It makes a some sense. I will give you a few hints, but I have a lot of work to do tonight, so no more posts from me until tomorrow at least.
One thing that is weird about your post, you use the word "list" and I'm not sure why and it's confusing. For instance, a list can never be smaller than another list, unless you are talking about length. Are you talking about the length of each element of the inputted list? I thought we we're talking about numerical value, but it isn't a big deal if we're not, we just need to decide that. I just want to make sure you (and I) have a complete understanding of what you are trying to do.
If we are talking about numerical values, I would rewrite what you said as:
1. Take the inputted list
2. Assign the first element of the list to A and assign the second element of the list to B
3. If A is smaller than B store, store A, otherwise store B (where should you store it?)
4. Take first element out for the list (aka take the CDR of the list) and loop back to 2.
5. If the list is empty, return the minimum you have found (always remember the exit criterion)
This actually will error, but it is nearly correct. There is a bug because we exit when the list is empty, but on the iteration before the list is empty, we get the second value in the list, which doesn't exist (well, technically, it arguably does in Common Lisp, but it has a value of NIL).
STOP HERE until you have decided 100% on what you are attempting to do.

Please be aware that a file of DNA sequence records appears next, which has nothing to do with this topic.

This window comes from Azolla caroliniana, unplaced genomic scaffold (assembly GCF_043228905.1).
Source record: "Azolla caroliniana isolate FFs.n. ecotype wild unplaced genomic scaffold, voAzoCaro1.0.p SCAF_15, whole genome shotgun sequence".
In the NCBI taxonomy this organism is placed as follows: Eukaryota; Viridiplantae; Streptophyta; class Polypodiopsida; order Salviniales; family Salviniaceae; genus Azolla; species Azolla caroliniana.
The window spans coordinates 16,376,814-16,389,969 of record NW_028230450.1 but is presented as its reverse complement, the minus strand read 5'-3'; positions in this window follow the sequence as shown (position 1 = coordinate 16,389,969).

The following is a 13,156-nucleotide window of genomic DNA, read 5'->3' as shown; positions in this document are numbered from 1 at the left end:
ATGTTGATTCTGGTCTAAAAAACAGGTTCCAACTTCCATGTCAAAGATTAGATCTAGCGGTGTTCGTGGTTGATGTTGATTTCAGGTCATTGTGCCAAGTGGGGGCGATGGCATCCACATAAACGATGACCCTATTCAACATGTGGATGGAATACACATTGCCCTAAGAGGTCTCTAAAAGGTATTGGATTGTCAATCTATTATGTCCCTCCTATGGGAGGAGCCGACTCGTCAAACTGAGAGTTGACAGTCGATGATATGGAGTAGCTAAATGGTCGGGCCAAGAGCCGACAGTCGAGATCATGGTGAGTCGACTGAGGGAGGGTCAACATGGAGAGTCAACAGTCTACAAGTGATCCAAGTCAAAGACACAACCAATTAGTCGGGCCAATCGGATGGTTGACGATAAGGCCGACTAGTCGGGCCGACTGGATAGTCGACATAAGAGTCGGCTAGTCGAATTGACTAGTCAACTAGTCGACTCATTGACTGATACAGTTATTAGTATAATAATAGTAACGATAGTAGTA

Once you have decided on the process, all you have to do is convert it to Lisp code. Start by copying an example from the spec or class so you at least have something that runs. Then slowly modify it until it performs the algorithm above. You already have figured out how to iterate over a list. Now you have to figure out how to grab the first and second element of the list, compare them (however you need to, perhaps with the < function), store the lesser, then loop back. Then you should make sure your termination clause is setup correctly. For the second form in your DO construct, you need to define an exit criterion and a return value.
STOP HERE until you have something that runs and produces a correct output.
Then, although it might not be necessary for class, you should look at what you have written and see what you could have written more clearly or cleanly. Of course, as others have noted, DO loops are not known for their clarity and thus there are limited gains here.